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Jean Baptiste Henri Lacordaire

Lacordaire, Jean Baptiste Henri (zhäN bätēstˈ äNrēˈ läkôrdĕrˈ) [key], 1802–61, French Roman Catholic preacher and liberal. Ordained in 1827, he came under the influence of Lamennais and collaborated with him on Avenir, a journal advocating ultramontanism, complete freedom of the church from the state, and a wide program of democratic reform. After papal condemnation of the journal, Lacordaire submitted. He became known as one of the greatest Catholic preachers; his sermons at Notre-Dame in Paris were the literary and social sensation of the day. He entered the Dominican order and was responsible for the revival of that order in France. Always a liberal, Lacordaire greeted the revolution of 1848 with enthusiasm and sat for a time as a deputy on the left. The coup of Napoleon III sent him into voluntary exile after he had attacked the government unsparingly. In 1861 he was elected to the French Academy.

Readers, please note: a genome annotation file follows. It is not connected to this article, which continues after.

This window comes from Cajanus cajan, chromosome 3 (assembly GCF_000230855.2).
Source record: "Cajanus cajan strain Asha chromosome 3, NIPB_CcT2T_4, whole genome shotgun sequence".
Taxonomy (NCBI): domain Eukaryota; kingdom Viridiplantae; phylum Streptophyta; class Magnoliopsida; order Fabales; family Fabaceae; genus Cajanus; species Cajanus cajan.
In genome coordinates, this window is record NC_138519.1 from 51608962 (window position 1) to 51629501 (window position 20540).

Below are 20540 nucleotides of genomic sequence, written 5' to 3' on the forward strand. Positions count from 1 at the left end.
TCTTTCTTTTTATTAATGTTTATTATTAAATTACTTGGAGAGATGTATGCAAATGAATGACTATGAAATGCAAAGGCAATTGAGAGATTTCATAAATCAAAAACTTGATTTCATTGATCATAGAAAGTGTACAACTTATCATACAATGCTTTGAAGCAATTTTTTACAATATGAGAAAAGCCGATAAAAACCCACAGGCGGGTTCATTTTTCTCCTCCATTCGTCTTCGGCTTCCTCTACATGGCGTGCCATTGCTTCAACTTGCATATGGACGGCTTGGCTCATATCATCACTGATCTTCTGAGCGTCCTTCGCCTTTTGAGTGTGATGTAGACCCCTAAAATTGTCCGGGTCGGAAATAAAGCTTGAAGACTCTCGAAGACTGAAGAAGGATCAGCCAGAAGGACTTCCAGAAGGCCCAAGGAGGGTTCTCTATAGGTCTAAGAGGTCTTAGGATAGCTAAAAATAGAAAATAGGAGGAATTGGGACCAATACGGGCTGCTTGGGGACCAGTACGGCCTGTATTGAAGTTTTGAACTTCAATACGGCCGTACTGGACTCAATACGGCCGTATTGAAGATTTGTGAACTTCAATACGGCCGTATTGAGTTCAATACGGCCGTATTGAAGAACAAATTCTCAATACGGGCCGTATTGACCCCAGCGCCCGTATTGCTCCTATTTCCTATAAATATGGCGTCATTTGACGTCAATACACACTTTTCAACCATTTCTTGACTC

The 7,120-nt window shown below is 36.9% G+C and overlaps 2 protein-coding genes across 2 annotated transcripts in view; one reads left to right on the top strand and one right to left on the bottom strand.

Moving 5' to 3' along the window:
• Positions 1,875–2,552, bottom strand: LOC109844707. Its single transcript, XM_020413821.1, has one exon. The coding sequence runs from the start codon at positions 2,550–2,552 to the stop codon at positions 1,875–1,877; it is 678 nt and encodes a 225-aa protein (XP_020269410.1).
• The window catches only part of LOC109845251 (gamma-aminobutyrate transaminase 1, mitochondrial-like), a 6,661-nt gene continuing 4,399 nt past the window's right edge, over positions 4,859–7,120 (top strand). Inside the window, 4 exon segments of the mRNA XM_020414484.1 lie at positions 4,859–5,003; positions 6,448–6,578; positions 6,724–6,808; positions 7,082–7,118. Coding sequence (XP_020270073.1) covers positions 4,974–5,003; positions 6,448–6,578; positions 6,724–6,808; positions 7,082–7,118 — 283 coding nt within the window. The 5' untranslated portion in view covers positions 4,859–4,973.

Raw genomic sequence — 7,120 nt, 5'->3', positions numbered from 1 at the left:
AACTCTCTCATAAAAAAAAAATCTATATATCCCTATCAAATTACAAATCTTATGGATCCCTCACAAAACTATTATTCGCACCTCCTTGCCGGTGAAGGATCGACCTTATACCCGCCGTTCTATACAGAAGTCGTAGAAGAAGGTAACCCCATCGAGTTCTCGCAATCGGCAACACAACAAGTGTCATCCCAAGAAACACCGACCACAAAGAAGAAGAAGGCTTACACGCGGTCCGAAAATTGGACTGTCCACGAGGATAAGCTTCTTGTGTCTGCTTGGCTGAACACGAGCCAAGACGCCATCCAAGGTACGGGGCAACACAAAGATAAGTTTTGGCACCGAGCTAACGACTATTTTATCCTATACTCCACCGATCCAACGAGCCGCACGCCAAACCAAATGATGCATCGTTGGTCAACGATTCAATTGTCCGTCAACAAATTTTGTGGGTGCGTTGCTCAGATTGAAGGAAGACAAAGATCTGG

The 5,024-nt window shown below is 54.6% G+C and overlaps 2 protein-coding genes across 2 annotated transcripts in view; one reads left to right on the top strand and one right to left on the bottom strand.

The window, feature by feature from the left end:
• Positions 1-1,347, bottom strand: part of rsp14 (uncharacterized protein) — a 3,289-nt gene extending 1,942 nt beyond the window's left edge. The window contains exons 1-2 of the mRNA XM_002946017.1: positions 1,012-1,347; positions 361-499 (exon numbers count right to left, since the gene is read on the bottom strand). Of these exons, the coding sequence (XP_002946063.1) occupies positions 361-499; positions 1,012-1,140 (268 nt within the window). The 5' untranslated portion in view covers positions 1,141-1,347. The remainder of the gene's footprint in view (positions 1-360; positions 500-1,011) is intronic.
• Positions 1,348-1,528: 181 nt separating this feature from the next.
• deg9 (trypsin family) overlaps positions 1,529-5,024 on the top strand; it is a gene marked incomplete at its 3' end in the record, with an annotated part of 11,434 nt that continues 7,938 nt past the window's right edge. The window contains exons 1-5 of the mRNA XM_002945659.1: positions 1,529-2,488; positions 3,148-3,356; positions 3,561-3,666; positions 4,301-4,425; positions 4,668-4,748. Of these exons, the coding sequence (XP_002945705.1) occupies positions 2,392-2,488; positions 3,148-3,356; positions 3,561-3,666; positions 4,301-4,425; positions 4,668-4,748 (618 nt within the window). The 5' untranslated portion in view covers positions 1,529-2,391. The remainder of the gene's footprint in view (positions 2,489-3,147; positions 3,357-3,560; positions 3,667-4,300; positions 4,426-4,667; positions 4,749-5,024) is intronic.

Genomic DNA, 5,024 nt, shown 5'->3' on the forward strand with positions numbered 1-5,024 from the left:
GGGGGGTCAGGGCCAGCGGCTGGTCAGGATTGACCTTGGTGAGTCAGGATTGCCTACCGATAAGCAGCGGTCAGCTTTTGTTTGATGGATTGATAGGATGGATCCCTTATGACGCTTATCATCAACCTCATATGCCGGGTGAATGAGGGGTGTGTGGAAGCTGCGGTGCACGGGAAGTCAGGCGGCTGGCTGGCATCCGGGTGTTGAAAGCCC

See biography by L. C. Sheppard (1964).

The Columbia Electronic Encyclopedia, 6th ed. Copyright © 2012, Columbia University Press. All rights reserved.

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